• Secondary injury
  • Traumatic brain injury

ASJC Scopus subject areas

  • Clinical Neurology
  • Neuroscience(all)

Cite this

The effect of brain temperature on hemoglobin extravasation after traumatic brain injury. / Kinoshita, Kosaku; Chatzipanteli, Katina; Alonso, Ofelia F.; Howard, Mackenzie; Dalton Dietrich, W.

In: Journal of Neurosurgery, Vol. 97, No. 4, 01.10.2002, p. 945-953.

Research output: Contribution to journalArticle

Kinoshita, K, Chatzipanteli, K, Alonso, OF, Howard, M & Dalton Dietrich, W 2002, 'The effect of brain temperature on hemoglobin extravasation after traumatic brain injury', Journal of Neurosurgery, vol. 97, no. 4, pp. 945-953.
Kinoshita, Kosaku ; Chatzipanteli, Katina ; Alonso, Ofelia F. ; Howard, Mackenzie ; Dalton Dietrich, W. / The effect of brain temperature on hemoglobin extravasation after traumatic brain injury. In: Journal of Neurosurgery. 2002 ; Vol. 97, No. 4. pp. 945-953.
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AU - Dalton Dietrich, W.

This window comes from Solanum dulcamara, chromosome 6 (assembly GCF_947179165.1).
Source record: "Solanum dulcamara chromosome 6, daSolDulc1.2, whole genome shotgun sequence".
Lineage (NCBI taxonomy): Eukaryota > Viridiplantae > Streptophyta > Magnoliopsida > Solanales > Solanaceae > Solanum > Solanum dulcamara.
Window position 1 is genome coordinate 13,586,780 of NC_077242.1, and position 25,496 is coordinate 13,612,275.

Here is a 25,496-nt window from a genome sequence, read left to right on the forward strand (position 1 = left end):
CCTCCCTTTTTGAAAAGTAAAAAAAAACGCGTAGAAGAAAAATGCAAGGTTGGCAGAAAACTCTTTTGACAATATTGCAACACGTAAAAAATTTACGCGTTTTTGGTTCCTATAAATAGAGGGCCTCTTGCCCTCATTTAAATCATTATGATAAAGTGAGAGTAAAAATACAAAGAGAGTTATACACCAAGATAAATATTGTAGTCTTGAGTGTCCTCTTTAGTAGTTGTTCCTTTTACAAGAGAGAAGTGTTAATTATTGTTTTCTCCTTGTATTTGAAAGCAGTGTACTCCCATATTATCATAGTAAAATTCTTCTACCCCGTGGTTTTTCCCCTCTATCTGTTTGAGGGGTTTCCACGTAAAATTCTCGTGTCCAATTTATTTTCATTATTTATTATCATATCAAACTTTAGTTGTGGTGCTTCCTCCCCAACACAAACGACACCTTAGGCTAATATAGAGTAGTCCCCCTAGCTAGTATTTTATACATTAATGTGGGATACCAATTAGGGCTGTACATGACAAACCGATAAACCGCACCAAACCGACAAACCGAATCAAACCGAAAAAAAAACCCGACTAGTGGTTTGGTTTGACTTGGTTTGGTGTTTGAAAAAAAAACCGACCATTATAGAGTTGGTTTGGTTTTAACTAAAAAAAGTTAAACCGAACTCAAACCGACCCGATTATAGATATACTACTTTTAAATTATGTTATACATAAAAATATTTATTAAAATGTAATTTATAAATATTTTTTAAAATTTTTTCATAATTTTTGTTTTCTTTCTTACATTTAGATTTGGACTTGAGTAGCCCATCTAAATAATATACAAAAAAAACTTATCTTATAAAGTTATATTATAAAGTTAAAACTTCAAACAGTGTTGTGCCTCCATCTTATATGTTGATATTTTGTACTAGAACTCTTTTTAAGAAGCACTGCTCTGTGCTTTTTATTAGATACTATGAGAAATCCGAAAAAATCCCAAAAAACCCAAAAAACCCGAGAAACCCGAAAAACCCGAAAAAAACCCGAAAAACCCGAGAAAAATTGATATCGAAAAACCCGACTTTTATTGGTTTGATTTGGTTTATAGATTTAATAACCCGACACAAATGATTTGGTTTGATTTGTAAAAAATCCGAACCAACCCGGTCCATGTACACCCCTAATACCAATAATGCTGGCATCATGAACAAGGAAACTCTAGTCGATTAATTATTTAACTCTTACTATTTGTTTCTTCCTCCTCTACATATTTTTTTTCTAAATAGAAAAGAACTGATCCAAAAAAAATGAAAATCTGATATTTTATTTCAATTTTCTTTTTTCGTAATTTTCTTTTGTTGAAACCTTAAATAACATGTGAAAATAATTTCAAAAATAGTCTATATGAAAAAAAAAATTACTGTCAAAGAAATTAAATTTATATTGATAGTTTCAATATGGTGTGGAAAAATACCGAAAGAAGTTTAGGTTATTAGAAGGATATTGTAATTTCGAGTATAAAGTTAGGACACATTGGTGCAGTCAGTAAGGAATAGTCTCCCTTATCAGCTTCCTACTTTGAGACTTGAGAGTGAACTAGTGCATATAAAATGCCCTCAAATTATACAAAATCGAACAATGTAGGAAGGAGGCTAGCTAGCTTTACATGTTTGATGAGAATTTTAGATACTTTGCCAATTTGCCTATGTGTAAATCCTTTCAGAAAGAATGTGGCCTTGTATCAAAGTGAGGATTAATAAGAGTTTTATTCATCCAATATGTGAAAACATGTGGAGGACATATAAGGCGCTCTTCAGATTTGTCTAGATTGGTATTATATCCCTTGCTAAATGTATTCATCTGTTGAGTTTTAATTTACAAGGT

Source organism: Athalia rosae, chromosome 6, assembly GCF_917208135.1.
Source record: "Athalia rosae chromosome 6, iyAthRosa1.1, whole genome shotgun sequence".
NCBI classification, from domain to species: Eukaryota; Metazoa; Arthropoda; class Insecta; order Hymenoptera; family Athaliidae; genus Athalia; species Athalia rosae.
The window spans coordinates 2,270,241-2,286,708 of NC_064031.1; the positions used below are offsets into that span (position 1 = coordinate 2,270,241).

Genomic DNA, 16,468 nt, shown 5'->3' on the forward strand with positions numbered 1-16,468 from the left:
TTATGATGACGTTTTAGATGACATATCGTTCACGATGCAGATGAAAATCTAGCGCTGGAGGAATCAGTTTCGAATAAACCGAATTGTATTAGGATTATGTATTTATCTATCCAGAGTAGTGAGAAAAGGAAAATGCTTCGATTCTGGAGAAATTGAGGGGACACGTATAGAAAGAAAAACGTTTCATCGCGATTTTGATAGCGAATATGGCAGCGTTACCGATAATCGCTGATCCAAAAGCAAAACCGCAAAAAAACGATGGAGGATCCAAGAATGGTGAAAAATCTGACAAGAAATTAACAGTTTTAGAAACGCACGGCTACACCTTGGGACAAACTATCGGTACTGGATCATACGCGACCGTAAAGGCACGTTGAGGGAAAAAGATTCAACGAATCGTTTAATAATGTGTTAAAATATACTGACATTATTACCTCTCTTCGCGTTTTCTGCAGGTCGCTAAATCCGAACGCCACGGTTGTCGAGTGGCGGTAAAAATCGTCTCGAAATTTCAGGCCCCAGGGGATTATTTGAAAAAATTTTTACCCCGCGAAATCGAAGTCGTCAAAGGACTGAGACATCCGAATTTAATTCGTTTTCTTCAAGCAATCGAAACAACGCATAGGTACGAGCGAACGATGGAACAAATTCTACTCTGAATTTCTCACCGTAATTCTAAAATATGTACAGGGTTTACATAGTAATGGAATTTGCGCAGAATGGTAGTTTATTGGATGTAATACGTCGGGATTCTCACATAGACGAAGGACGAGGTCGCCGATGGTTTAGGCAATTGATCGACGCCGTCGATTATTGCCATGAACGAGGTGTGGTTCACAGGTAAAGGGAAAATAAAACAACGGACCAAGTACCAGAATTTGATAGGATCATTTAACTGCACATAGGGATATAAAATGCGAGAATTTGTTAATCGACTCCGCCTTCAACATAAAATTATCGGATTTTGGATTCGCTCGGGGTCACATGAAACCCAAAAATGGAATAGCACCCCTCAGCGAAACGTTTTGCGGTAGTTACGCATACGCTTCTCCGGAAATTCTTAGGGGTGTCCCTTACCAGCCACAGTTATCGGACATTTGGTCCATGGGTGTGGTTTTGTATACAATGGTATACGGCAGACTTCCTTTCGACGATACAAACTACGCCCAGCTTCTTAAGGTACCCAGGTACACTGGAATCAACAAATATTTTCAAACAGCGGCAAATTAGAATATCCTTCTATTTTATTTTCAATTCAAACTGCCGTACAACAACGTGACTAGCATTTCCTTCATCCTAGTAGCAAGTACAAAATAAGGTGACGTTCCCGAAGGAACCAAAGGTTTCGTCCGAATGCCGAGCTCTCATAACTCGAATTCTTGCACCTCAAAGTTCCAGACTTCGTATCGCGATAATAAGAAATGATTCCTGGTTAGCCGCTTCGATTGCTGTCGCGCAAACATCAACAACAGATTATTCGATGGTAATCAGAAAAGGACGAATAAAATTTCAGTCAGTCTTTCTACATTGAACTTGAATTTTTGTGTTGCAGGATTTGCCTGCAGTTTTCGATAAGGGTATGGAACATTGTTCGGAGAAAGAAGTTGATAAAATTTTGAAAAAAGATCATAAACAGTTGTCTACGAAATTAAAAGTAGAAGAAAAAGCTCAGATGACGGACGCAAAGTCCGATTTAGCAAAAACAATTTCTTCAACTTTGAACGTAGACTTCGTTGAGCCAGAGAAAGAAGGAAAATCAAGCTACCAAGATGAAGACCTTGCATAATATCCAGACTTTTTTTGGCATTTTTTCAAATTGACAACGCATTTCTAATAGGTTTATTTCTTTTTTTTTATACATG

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N2 - Object. Although the benefits of posttraumatic hypothermia have been reported in experimental studies, the potential for therapeutic hypothermia to increase intracerebral hemorrhage remains a clinical concern. The purpose of this study was to quantify the amount of extravasated hemoglobin after traumatic brain injury (TBI) and to assess the changes in intracerebral hemoglobin concentrations under posttraumatic hypothermic and hyperthermic conditions. Methods. Intubated and anesthetized rats were subjected to fluid-percussion injury (FPI). In the first experiment, rats were divided into moderate (1.8-2.2 atm) and severe (2.4-2.7 atm) TBI groups. In the second experiment, the effects of 3 hours of posttraumatic hypothermia (33 or 30°C), hyperthermia (39°C), or normothermia (3°C) on hemoglobin levels following moderate trauma were assessed. The rats were perfused with saline at 24 hours postinjury, and then the traumatized and contralateral hemispheres, including the cerebellum, were dissected from whole brain. The hemoglobin level in each brain was quantified using a spectrophotometric hemoglobin assay. The results of these assays indicate that moderate and severe FPI induce increased levels of hemoglobin in the ipsilateral hemisphere (p < 0.0001). After severe TBI, the hemoglobin concentration was also significantly increased in the contralateral hemisphere (p < 0.05) and cerebellum (p < 0.005). Posttraumatic hypothermia (30°C) attenuated hemoglobin levels (p < 0.005) in the ipsilateral hemisphere, whereas hyperthermia had a marked adverse effect on the hemoglobin concentration in the contralateral hemisphere (p < 0.05) and cerebellum (p < 0.005). Conclusions. Injury severity is an important determinant of the degree of hemoglobin extravasation after TBI. Post-traumatic hypothermia reduced hemoglobin extravasation, whereas hyperthermia increased hemoglobin levels compared with normothermia. These findings are consistent with previous data reporting that posttraumatic temperature manipulations alter the cerebrovascular and inflammatory consequences of TBI.